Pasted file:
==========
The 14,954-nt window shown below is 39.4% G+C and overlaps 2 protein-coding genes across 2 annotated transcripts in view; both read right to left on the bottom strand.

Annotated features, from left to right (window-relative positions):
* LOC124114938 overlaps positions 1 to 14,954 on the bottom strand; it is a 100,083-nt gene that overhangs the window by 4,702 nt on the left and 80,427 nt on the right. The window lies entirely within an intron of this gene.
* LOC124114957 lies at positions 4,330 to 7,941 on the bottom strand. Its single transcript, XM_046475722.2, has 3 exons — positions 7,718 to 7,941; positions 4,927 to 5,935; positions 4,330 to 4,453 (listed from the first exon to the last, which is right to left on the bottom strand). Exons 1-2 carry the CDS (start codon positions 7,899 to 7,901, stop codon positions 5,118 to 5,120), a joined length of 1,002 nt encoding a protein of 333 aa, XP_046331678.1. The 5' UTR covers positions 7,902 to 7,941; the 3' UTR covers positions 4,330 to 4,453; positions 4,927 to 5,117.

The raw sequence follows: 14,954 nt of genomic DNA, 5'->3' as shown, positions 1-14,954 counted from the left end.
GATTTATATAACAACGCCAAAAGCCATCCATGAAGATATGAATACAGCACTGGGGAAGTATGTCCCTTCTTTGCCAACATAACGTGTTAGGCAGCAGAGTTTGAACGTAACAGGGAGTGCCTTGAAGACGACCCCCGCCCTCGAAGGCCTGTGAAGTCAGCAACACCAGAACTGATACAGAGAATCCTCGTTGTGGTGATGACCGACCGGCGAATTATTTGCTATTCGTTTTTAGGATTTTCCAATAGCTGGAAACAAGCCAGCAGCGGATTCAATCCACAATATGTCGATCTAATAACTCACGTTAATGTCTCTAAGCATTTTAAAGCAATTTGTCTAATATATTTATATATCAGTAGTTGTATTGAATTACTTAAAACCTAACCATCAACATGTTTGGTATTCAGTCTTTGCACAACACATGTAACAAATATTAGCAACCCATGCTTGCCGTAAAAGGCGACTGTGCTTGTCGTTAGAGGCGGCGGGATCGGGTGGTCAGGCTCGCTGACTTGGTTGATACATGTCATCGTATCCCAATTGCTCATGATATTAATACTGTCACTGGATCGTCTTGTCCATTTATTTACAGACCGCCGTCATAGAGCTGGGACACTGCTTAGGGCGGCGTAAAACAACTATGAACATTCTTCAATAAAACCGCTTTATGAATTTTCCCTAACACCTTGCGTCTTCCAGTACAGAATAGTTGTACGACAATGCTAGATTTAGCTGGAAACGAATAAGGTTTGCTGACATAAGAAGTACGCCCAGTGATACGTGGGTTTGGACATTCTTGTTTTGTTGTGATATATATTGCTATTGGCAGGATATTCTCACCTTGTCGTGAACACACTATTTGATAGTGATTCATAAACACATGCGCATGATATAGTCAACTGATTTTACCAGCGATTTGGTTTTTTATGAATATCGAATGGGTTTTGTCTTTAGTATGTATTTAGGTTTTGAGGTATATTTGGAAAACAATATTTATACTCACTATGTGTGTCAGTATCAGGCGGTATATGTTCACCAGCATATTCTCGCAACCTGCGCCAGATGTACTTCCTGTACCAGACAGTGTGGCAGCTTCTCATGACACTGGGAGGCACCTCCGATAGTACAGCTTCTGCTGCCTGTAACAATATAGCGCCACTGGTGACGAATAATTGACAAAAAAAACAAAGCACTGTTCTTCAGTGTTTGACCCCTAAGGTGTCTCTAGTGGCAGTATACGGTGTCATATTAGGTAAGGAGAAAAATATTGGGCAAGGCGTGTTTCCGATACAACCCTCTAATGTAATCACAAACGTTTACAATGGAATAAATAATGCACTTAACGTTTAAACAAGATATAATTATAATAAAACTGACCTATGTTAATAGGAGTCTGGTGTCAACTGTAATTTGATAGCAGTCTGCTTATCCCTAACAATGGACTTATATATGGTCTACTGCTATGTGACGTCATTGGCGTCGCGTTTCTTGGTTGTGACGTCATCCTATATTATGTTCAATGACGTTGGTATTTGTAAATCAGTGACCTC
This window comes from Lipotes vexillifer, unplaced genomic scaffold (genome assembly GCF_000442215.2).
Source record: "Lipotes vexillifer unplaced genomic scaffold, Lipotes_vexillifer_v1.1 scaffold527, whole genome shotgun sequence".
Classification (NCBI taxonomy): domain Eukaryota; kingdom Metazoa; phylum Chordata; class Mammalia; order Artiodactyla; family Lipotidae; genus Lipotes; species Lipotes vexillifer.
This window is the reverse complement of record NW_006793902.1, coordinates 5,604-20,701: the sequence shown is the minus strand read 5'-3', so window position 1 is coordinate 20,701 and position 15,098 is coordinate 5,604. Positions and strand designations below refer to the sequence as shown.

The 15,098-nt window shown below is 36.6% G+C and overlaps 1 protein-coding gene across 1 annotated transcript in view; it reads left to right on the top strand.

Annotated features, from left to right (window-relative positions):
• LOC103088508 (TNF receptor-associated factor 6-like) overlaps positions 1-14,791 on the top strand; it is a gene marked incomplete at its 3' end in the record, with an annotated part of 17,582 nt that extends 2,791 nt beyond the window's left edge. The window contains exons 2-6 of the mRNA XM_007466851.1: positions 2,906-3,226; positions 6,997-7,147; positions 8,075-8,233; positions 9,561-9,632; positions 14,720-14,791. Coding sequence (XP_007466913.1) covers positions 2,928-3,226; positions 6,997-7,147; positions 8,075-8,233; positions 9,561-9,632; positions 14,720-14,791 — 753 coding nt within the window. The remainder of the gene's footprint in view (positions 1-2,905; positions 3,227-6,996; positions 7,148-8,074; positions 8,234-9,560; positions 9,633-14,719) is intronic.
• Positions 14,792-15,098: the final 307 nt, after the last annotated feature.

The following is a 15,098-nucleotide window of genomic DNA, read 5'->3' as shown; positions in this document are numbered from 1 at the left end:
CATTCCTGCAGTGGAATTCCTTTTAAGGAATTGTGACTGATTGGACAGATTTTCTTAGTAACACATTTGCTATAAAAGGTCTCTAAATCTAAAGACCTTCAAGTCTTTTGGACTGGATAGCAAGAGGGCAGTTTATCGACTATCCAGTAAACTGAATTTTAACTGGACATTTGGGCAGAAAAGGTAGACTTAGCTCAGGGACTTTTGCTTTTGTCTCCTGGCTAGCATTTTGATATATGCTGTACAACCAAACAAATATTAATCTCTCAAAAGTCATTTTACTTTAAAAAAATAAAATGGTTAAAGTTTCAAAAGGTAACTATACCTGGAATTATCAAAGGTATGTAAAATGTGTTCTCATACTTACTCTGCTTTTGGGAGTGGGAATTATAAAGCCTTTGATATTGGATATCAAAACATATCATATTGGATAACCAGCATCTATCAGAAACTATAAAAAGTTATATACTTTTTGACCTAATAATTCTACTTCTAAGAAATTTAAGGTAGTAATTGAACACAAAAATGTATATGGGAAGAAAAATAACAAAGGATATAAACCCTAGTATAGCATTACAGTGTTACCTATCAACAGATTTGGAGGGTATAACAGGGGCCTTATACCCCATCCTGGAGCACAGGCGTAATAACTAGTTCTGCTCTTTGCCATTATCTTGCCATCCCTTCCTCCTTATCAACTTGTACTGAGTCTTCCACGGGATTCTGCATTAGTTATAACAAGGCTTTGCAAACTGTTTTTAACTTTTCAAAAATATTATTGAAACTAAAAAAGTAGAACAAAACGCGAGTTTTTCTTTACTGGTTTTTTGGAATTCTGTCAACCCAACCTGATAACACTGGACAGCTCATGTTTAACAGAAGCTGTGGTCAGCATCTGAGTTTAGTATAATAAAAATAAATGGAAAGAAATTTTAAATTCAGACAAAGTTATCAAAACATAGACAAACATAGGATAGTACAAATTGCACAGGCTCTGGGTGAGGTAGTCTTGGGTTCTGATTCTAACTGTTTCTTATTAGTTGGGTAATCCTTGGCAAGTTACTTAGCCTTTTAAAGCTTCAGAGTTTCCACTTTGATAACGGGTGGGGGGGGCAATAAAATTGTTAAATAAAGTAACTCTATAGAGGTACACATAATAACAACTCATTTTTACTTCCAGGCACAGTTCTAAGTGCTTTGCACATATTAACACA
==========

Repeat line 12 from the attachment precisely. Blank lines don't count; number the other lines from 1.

Annotated features, from left to right (window-relative positions):